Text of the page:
Wednesday, June 24, 2009

Gender Bias In Theatre

Edith Evans and I headed down to Playwrights Horizons to hear Emily Sands present the conclusions of her year long study on gender bias in theatre. Entitled “Opening the Curtain on Playwright Gender: An Integrated Economic Analysis of Discrimination in American Theatre”, the 45 minute lecture was both an affirmation of what Guerrilla Girls On Tour has suspected all along and an eye opener. First of all, Emily presented evidence gathered from Doolee that there were more male playwrights than women playwrights. Doolee is a free site for playwrights in the US, UK and Canada that lists writers and their work. This stat I suspect is off. From our research via the Dramatists Guild playwrights are split 50% male and 50% female. Next Emily explained how she enlisted the help of 4 women writers (Pulitzer prize winner Lynne Nottage was one) to write spec scripts for her. She then sent these scripts out with one half bearing the by line of a man and the other of a woman. The plays that bore male names were rated higher. No surprise there. But the scripts with women’s by lines were rated lower more often by female literary managers and artistic directors. Shocker to most but when Emily revealed that fact Edith and I just looked at each other and smiled knowingly. Q: What’s the biggest obstacle to feminism? A: Other women. Guerrilla Girls On Tour has used this line for the past 7 years in our performance piece “Feminists Are Funny”, which dramatizes the disparity for women in theatre (i.e. less than 18% of all plays produced in the US are written by women). While most of the feedback we receive on our work is positive, the small percentage of hate mail comes from, you guessed it, women. Emily Sands’ findings in her year long study on gender bias in theatre reconfirms what we have suspected all along -- it's our own sisters who have been marginalizing female playwrights. We think it’s because women have to claw their way to the top in the theatre world and by the time they get there they are not only exhausted, but threatened by any other woman who may attempt to replace them. As theatre women we need use our energy to mentor each other and stop feeling jeopardized by each others successes. Read the NY Times article on Emily’s presentation here. See you in the jungle.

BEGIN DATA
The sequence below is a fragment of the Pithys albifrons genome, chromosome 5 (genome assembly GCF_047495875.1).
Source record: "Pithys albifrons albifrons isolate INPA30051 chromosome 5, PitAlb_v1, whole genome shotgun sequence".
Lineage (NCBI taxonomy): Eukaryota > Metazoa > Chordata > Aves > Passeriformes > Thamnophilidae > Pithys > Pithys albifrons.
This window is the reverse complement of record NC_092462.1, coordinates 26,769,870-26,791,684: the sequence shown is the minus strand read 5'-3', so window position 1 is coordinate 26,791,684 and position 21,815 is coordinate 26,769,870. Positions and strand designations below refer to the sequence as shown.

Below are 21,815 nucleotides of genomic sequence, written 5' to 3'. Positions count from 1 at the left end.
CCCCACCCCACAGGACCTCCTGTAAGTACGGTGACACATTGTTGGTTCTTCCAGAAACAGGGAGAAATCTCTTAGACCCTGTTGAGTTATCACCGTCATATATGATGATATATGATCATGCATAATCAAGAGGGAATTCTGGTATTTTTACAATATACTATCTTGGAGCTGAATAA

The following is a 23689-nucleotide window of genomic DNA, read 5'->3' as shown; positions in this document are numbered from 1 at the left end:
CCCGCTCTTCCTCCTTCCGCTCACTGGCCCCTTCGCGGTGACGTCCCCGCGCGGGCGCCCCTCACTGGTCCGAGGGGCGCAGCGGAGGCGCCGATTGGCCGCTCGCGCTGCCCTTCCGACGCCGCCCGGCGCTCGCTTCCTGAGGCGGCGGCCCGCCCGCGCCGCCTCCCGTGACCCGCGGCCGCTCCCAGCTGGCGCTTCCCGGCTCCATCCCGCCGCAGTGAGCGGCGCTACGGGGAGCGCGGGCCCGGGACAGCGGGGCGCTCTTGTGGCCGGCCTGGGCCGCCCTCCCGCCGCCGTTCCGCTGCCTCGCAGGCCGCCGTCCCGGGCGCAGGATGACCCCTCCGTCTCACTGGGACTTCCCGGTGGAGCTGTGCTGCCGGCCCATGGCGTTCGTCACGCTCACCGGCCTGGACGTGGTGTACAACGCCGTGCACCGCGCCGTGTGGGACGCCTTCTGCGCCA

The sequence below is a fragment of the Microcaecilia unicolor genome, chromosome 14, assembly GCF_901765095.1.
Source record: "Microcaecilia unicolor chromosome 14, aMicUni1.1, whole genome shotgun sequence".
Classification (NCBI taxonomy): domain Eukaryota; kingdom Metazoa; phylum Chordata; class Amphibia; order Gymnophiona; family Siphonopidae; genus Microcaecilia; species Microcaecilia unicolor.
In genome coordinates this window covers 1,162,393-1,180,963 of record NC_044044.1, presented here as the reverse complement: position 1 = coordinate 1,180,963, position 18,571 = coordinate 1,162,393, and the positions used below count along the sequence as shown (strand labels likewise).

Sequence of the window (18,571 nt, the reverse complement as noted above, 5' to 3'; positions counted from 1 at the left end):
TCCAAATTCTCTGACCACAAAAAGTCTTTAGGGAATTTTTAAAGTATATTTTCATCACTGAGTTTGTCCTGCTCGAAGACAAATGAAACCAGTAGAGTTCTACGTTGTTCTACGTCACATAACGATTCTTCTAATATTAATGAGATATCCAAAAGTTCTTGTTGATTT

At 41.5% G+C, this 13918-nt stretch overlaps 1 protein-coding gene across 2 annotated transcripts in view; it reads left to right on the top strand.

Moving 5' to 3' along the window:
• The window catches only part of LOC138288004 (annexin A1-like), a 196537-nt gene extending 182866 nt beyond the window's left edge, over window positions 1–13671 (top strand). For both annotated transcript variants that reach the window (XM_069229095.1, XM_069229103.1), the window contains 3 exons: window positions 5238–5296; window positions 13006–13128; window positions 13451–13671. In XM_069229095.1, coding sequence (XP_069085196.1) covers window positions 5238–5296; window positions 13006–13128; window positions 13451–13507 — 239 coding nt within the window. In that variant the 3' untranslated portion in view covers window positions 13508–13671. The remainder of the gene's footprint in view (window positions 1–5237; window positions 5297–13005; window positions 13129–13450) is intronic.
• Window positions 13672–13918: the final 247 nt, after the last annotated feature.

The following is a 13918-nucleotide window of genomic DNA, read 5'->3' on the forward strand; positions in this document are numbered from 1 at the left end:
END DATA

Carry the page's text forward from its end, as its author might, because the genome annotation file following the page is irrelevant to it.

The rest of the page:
-Aphra Behn
© 2009